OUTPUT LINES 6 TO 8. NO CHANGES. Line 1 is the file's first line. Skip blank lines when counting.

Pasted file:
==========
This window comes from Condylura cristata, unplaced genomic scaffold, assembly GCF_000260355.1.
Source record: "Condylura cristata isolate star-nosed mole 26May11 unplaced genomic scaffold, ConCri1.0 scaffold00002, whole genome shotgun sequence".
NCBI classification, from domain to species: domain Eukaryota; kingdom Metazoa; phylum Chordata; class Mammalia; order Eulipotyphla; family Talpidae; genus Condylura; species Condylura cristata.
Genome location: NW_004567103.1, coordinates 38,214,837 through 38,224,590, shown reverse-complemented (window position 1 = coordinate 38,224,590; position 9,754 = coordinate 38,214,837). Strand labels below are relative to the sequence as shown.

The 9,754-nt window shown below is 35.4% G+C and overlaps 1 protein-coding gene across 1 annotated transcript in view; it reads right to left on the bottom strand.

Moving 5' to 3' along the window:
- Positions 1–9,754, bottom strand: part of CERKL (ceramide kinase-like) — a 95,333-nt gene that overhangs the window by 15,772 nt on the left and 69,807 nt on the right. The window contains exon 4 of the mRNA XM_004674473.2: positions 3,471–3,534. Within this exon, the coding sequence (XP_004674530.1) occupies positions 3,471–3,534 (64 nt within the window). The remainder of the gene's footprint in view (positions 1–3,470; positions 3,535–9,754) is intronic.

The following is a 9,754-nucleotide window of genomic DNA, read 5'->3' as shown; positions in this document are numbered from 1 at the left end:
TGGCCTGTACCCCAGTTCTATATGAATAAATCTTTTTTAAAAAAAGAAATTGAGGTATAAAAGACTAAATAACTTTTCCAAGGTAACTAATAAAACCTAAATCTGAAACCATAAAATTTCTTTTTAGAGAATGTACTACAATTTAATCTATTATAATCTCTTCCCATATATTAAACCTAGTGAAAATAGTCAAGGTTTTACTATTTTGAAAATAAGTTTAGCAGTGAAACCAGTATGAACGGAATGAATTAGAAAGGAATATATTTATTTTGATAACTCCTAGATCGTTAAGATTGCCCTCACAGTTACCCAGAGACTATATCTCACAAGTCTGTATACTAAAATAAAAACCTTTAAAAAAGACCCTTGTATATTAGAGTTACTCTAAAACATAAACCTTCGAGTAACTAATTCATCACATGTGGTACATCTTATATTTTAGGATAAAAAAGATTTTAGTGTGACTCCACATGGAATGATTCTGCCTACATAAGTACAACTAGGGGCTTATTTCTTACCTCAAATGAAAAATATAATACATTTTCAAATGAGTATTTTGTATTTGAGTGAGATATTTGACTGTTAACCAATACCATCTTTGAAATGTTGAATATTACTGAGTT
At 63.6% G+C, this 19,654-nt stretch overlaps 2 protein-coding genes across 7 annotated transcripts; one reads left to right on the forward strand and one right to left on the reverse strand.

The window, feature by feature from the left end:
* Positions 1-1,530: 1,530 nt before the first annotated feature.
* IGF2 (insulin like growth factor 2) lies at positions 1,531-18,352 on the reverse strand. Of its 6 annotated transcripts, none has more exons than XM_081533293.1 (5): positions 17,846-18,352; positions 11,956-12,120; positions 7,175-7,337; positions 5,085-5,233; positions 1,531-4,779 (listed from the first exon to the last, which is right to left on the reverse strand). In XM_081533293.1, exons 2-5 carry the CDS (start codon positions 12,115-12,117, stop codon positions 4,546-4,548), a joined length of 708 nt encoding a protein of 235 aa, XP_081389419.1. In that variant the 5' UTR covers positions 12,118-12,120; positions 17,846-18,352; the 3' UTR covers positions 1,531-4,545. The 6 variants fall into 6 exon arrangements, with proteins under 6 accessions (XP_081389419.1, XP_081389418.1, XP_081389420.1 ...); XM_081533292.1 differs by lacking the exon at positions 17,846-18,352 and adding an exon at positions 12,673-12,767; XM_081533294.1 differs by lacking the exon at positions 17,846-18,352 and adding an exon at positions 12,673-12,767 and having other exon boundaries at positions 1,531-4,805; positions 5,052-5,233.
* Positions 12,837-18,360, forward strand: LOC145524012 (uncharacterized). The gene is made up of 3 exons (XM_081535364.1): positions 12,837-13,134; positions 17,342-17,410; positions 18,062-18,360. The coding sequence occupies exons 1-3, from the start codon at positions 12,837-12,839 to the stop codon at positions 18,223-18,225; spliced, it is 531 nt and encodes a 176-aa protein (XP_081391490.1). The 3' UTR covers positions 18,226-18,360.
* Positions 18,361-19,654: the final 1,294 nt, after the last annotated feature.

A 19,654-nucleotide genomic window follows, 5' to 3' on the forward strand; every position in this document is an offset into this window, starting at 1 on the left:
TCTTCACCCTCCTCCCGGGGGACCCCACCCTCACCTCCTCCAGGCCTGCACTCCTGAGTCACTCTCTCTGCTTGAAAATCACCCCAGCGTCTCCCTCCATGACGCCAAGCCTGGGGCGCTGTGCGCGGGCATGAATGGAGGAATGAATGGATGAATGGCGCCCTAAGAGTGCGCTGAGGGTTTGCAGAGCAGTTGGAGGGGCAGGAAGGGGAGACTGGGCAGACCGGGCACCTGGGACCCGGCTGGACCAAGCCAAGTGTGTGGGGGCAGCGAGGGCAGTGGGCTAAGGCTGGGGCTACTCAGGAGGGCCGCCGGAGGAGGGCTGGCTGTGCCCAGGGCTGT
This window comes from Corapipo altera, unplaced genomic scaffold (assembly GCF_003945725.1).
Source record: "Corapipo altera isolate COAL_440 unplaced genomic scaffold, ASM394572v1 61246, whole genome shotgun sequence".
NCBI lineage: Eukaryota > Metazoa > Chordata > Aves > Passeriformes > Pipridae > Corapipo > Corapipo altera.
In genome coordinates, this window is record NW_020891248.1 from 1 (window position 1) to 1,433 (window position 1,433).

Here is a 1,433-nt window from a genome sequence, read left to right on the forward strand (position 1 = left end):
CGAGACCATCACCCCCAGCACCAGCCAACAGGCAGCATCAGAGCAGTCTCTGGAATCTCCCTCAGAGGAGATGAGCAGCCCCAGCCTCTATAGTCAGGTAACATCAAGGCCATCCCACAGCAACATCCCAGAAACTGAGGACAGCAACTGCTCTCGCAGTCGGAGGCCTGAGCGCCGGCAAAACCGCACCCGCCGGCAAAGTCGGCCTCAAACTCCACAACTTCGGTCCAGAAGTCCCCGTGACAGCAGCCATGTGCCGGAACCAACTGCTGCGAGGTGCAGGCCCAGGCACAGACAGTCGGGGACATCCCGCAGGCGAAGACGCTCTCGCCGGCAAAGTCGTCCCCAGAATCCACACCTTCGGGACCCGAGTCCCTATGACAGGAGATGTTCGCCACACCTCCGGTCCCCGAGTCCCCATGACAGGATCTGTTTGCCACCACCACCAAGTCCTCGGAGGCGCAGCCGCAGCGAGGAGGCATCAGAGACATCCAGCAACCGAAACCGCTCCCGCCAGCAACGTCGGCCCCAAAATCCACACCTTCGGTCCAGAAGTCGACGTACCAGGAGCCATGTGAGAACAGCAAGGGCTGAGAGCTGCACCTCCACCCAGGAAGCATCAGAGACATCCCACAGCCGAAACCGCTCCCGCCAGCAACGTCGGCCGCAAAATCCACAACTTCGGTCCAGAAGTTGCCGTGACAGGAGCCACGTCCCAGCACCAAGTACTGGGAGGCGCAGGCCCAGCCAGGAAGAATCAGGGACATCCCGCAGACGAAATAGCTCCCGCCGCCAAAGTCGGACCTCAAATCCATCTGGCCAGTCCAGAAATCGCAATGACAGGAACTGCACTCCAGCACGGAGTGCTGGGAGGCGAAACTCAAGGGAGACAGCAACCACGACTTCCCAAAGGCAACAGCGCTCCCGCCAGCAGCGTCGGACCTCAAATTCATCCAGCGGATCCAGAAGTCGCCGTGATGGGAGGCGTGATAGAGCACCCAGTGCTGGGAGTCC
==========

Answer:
Moving 5' to 3' along the window:
- Positions 1–9,754, bottom strand: part of CERKL (ceramide kinase-like) — a 95,333-nt gene that overhangs the window by 15,772 nt on the left and 69,807 nt on the right. The window contains exon 4 of the mRNA XM_004674473.2: positions 3,471–3,534. Within this exon, the coding sequence (XP_004674530.1) occupies positions 3,471–3,534 (64 nt within the window). The remainder of the gene's footprint in view (positions 1–3,470; positions 3,535–9,754) is intronic.

The following is a 9,754-nucleotide window of genomic DNA, read 5'->3' as shown; positions in this document are numbered from 1 at the left end: